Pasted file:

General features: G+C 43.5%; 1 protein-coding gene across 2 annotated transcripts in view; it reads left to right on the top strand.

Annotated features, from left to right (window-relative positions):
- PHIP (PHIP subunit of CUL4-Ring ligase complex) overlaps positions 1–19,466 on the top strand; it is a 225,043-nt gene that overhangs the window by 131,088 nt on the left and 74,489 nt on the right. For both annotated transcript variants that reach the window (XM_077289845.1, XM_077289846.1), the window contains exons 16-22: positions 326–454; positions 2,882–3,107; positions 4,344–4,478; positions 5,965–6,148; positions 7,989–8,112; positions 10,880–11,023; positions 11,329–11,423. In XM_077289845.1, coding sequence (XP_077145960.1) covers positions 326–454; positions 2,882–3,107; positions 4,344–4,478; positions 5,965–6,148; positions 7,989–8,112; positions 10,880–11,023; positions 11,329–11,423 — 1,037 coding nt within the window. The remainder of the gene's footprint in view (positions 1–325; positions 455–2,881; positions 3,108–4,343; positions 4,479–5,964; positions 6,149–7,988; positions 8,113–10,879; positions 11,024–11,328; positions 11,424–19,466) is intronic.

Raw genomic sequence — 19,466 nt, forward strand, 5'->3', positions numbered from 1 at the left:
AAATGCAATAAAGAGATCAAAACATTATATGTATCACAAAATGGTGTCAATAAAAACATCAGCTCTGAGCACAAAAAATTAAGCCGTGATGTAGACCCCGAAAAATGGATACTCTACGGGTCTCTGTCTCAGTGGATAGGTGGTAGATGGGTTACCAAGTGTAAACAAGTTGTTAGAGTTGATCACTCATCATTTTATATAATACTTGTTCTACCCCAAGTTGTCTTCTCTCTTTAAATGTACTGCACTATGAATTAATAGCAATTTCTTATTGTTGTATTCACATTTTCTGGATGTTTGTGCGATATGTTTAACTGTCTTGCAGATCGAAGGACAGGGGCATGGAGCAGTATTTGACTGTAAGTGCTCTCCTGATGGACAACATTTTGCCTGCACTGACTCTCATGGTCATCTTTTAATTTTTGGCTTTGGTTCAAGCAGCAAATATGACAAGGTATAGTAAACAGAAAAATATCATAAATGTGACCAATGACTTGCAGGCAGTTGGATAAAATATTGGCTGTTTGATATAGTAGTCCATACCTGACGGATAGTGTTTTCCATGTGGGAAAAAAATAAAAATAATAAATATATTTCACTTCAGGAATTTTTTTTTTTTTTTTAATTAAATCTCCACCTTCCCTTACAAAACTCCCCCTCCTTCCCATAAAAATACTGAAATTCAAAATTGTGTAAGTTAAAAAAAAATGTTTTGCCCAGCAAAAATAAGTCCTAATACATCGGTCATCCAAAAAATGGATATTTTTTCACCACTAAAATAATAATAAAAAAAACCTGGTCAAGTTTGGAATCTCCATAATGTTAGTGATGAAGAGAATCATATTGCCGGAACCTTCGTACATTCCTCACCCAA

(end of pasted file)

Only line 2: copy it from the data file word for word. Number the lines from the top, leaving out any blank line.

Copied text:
Annotated features, from left to right (window-relative positions):